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Charges are being filed against the homeless vet and couple who raised $400,000 for him online

In this November 17, 2017, file photo, Johnny Bobbitt Jr., left, Kate McClure, right, and McClure's boyfriend Mark D'Amico pose at a Citgo station in Philadelphia. Bobbitt, a homeless man whose selfless act of using his last $20 to fill the gas tank of a stranded motorist in Philadelphia drew worldwide attention, filed suit against D'Amico and McClure, the couple who led a $400,000 GoFundMe fundraising campaign to help him, contending the couple mismanaged donations and committed fraud by taking contributed money for themselves. (Elizabeth Robertson/Philadelphia Inquirer/TNS) 1239517
In this November 17, 2017, file photo, Johnny Bobbitt Jr., left, Kate McClure, right, and McClure's boyfriend Mark D'Amico pose at a Citgo station in Philadelphia. Bobbitt, a homeless man whose selfless act of using his last $20 to fill the gas tank of a stranded motorist in Philadelphia drew worldwide attention, filed suit against D'Amico and McClure, the couple who led a $400,000 GoFundMe fundraising campaign to help him, contending the couple mismanaged donations and committed fraud by taking contributed money for themselves. (Elizabeth Robertson/Philadelphia Inquirer/TNS) 1239517
Published Nov. 15, 2018

The homeless veteran and couple who raised $400,000 for him through GoFundMe are now facing criminal charges in Burlington County, N.J., where prosecutors say the whole thing was a ruse.

It was one of last year's most heartwarming feel-good stories: A homeless veteran gives his last $20 to a woman who ran out of gas along Interstate 95 in Jersey, so she and her boyfriend start a GoFundMe campaign to pay back his kindness and raise $400,000.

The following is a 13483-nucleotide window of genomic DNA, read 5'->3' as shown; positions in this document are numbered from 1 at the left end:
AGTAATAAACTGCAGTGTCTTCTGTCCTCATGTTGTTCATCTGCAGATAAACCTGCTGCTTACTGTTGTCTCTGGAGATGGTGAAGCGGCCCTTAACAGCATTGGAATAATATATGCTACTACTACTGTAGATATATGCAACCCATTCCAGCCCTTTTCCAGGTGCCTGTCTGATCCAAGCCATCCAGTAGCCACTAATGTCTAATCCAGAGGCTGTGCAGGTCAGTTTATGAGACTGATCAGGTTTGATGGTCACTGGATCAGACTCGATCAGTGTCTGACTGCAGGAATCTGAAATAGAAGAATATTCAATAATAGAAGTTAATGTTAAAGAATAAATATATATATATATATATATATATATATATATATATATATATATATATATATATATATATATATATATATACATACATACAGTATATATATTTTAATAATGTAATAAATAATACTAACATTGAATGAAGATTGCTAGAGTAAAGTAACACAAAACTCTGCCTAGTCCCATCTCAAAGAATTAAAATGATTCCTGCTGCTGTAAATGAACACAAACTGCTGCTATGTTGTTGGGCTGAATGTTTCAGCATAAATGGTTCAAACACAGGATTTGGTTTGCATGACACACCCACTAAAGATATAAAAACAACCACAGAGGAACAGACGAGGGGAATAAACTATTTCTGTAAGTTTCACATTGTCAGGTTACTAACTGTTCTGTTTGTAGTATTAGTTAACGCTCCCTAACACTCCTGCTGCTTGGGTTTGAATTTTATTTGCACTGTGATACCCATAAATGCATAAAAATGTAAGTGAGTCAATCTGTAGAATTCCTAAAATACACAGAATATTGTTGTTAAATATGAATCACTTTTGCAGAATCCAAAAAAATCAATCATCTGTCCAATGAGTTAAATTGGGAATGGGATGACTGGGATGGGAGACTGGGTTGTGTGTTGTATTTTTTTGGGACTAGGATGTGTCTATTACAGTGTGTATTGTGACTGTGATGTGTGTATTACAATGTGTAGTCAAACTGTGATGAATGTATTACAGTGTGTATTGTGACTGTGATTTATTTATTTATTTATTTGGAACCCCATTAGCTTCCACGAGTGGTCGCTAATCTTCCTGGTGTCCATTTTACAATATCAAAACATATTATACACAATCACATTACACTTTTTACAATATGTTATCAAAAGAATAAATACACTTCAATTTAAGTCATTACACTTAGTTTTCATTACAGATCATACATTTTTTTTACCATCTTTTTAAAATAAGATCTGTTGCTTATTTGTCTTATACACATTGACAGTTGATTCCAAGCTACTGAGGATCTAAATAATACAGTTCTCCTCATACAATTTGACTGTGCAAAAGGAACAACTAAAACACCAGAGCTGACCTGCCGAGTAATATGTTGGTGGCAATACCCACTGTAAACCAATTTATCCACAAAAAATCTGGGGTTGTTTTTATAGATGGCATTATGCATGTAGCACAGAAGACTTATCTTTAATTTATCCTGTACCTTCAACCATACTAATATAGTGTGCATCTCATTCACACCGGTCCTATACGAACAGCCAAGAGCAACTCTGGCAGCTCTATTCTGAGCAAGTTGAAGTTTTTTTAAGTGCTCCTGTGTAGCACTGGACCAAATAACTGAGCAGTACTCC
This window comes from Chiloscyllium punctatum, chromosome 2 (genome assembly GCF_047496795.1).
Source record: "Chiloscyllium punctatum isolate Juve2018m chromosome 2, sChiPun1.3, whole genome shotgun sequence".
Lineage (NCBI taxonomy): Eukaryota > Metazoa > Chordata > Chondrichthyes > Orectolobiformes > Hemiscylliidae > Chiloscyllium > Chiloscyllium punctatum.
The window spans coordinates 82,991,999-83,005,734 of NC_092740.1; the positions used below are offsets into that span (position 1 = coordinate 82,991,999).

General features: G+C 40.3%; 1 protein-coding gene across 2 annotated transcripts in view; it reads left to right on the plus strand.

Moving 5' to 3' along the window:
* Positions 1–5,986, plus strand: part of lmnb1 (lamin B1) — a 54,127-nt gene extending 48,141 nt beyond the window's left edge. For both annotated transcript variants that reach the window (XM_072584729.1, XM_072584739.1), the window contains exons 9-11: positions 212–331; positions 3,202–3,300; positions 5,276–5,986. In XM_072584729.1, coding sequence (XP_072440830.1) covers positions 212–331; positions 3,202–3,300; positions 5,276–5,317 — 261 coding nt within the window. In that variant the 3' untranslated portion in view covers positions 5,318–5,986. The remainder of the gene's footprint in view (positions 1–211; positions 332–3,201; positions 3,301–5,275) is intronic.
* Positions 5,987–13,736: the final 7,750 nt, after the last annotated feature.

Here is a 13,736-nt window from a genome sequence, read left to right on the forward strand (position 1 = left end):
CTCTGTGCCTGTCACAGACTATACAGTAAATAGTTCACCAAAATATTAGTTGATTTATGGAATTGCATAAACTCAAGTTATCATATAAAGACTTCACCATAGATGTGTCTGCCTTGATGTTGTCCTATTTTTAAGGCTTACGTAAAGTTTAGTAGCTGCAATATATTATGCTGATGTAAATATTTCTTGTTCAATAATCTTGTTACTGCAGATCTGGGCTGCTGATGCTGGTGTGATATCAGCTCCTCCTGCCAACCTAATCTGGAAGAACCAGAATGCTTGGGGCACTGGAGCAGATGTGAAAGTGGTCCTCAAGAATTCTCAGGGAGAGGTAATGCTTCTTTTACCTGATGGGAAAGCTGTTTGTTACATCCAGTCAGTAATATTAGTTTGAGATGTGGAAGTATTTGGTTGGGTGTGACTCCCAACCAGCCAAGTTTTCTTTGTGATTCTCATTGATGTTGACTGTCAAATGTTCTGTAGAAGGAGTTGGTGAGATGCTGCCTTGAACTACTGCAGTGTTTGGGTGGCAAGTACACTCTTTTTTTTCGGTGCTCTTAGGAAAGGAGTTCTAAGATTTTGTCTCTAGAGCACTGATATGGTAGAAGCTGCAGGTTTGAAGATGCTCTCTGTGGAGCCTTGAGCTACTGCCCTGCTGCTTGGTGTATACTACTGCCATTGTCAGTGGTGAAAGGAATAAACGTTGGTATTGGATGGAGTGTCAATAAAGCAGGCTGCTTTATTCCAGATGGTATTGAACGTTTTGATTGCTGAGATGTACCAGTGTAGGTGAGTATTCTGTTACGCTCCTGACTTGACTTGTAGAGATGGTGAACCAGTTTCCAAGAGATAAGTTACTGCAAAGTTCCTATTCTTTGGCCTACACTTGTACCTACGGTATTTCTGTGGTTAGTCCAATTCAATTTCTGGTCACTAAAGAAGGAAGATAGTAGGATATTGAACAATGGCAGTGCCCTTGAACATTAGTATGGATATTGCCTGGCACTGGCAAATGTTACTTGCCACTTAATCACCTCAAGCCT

Then things got weird.

The man, John Bobbitt, sued the couple for spending all his cash on cars, shopping sprees and vacations. Then GoFundMe said it'd pay it out to him and New Jersey authorities seized cars and evidence from Kate McClure and Mark D'Amico's home.

But prosecutor Scott Coffina was not done. Following the September raid, Coffina said the investigation would continue. His office announced a major update in the case would be released Thursday afternoon, but multiple news outlets in Philadelphia that cover the South Jersey area said the three now face charges of conspiracy and theft by deception.

According to a Philadelphia NBC affiliate, the whole story was a scheme to get cash. Bobbitt and the couple worked together to concoct the tale and gain sympathy and cash.

It worked.

The November 2017 campaign went viral and the three became famous, even making appearances on TV shows. More than 14,000 people raised more than $400,000. The initial goal was $10,000.

But the partnership began to unravel after that.

The last year has been wrought with allegations of theft and wrongdoing between the parties, leading to more attention. Coffina said it was that public interest that prompted him to investigate further, ultimately raiding the couple's home and learning of the ruse, according to local outlets.

NBC reported that D'Amico and McClure turned themselves in to authorities Wednesday, but Bobbitt's whereabouts were unknown.

Contact Daniel Figueroa IV at dfigueroa@tampabay.com. Follow @dansuscripts.

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